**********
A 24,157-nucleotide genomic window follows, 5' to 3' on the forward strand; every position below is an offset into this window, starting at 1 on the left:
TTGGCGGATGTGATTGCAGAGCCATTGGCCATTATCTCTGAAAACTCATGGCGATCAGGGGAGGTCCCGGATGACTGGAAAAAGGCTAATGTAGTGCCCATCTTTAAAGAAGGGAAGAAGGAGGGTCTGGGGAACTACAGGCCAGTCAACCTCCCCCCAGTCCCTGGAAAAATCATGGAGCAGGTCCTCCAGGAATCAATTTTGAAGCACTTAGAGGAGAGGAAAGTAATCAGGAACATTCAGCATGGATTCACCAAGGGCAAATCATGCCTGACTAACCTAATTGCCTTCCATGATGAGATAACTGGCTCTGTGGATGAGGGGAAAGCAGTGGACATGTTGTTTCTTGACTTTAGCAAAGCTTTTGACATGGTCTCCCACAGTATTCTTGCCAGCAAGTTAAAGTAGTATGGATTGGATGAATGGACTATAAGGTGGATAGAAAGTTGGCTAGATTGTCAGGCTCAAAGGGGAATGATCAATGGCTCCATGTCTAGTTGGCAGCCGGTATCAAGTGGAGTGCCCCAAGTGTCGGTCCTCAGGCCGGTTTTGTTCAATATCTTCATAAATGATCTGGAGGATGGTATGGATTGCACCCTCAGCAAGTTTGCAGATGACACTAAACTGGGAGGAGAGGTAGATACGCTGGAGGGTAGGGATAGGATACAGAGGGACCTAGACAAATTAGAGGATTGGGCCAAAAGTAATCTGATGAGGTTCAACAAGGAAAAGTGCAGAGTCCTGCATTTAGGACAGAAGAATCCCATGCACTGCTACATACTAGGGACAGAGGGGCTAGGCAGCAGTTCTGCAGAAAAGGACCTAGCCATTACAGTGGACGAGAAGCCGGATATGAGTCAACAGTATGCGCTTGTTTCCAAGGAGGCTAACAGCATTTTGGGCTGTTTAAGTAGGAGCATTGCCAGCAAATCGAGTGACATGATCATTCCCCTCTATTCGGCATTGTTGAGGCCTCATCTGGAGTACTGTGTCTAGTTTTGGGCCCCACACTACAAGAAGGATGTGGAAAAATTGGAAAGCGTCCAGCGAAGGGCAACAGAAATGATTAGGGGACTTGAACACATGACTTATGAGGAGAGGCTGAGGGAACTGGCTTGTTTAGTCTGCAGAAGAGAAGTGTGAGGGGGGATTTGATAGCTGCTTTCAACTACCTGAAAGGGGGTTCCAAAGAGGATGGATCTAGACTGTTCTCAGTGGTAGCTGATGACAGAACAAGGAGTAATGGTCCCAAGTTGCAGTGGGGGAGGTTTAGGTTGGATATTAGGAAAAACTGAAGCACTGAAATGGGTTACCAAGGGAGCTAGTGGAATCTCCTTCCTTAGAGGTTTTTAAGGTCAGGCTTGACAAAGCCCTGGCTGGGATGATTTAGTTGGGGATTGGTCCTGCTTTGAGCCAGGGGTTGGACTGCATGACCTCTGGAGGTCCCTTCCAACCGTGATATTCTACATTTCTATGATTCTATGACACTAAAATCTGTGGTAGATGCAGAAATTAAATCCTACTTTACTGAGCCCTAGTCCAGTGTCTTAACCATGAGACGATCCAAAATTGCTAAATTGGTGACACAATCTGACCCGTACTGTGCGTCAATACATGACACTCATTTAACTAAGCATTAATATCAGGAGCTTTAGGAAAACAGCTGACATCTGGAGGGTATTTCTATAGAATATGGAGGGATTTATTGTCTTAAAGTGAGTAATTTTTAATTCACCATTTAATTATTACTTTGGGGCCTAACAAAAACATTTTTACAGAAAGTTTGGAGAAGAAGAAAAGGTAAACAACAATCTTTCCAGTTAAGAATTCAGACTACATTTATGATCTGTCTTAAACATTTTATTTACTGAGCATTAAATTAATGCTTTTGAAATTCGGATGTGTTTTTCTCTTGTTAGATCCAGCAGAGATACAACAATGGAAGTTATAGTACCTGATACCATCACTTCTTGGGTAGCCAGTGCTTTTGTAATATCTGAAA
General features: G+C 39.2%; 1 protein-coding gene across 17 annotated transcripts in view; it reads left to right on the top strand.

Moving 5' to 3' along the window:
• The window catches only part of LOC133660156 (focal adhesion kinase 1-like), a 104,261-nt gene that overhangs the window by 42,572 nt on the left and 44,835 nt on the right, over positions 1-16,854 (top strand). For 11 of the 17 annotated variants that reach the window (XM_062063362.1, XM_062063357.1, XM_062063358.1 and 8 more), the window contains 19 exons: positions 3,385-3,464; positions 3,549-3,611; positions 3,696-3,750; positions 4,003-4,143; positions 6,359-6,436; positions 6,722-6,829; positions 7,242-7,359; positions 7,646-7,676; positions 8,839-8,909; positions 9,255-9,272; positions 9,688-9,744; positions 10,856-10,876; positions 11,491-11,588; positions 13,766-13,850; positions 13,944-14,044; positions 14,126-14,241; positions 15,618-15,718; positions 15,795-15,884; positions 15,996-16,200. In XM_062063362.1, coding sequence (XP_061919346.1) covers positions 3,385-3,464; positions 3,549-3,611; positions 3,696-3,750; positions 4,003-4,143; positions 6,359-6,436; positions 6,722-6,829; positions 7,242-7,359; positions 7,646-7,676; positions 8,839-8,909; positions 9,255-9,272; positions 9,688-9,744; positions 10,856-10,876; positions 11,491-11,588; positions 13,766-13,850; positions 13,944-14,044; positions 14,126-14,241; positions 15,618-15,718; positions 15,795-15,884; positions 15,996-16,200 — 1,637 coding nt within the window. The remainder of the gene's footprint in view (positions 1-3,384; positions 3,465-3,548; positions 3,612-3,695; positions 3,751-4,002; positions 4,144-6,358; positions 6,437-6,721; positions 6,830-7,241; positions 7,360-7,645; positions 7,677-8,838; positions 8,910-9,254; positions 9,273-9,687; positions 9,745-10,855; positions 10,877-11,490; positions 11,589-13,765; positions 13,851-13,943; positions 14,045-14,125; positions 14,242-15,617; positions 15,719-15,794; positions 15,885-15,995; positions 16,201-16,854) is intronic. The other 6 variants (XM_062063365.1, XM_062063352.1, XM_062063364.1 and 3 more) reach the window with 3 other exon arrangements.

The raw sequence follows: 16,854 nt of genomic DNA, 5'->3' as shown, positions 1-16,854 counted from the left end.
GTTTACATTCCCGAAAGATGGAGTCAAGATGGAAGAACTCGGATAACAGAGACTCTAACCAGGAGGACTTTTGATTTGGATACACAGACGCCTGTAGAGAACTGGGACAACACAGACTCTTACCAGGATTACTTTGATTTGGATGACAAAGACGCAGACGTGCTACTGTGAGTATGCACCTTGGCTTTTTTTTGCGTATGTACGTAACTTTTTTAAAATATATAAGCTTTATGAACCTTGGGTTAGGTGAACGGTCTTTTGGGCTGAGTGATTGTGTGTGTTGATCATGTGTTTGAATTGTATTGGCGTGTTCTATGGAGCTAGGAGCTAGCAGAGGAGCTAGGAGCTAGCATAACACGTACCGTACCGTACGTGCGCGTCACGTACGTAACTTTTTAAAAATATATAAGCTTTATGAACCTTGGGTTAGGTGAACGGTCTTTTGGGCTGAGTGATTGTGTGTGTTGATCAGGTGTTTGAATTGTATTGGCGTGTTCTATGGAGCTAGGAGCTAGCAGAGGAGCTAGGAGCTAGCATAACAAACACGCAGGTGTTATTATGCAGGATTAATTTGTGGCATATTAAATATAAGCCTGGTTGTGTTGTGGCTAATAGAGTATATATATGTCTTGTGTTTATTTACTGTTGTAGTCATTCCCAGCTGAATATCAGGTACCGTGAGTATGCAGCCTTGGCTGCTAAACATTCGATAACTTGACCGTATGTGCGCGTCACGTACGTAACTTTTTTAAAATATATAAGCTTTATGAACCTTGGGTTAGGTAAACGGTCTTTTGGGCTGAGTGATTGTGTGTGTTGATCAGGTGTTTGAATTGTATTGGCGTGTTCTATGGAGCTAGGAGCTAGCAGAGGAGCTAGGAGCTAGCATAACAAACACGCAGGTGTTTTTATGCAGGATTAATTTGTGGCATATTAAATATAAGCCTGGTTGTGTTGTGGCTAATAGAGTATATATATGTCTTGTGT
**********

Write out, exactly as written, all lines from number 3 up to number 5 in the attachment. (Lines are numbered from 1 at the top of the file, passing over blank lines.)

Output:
General features: G+C 39.2%; 1 protein-coding gene across 17 annotated transcripts in view; it reads left to right on the top strand.

Moving 5' to 3' along the window:
• The window catches only part of LOC133660156 (focal adhesion kinase 1-like), a 104,261-nt gene that overhangs the window by 42,572 nt on the left and 44,835 nt on the right, over positions 1-16,854 (top strand). For 11 of the 17 annotated variants that reach the window (XM_062063362.1, XM_062063357.1, XM_062063358.1 and 8 more), the window contains 19 exons: positions 3,385-3,464; positions 3,549-3,611; positions 3,696-3,750; positions 4,003-4,143; positions 6,359-6,436; positions 6,722-6,829; positions 7,242-7,359; positions 7,646-7,676; positions 8,839-8,909; positions 9,255-9,272; positions 9,688-9,744; positions 10,856-10,876; positions 11,491-11,588; positions 13,766-13,850; positions 13,944-14,044; positions 14,126-14,241; positions 15,618-15,718; positions 15,795-15,884; positions 15,996-16,200. In XM_062063362.1, coding sequence (XP_061919346.1) covers positions 3,385-3,464; positions 3,549-3,611; positions 3,696-3,750; positions 4,003-4,143; positions 6,359-6,436; positions 6,722-6,829; positions 7,242-7,359; positions 7,646-7,676; positions 8,839-8,909; positions 9,255-9,272; positions 9,688-9,744; positions 10,856-10,876; positions 11,491-11,588; positions 13,766-13,850; positions 13,944-14,044; positions 14,126-14,241; positions 15,618-15,718; positions 15,795-15,884; positions 15,996-16,200 — 1,637 coding nt within the window. The remainder of the gene's footprint in view (positions 1-3,384; positions 3,465-3,548; positions 3,612-3,695; positions 3,751-4,002; positions 4,144-6,358; positions 6,437-6,721; positions 6,830-7,241; positions 7,360-7,645; positions 7,677-8,838; positions 8,910-9,254; positions 9,273-9,687; positions 9,745-10,855; positions 10,877-11,490; positions 11,589-13,765; positions 13,851-13,943; positions 14,045-14,125; positions 14,242-15,617; positions 15,719-15,794; positions 15,885-15,995; positions 16,201-16,854) is intronic. The other 6 variants (XM_062063365.1, XM_062063352.1, XM_062063364.1 and 3 more) reach the window with 3 other exon arrangements.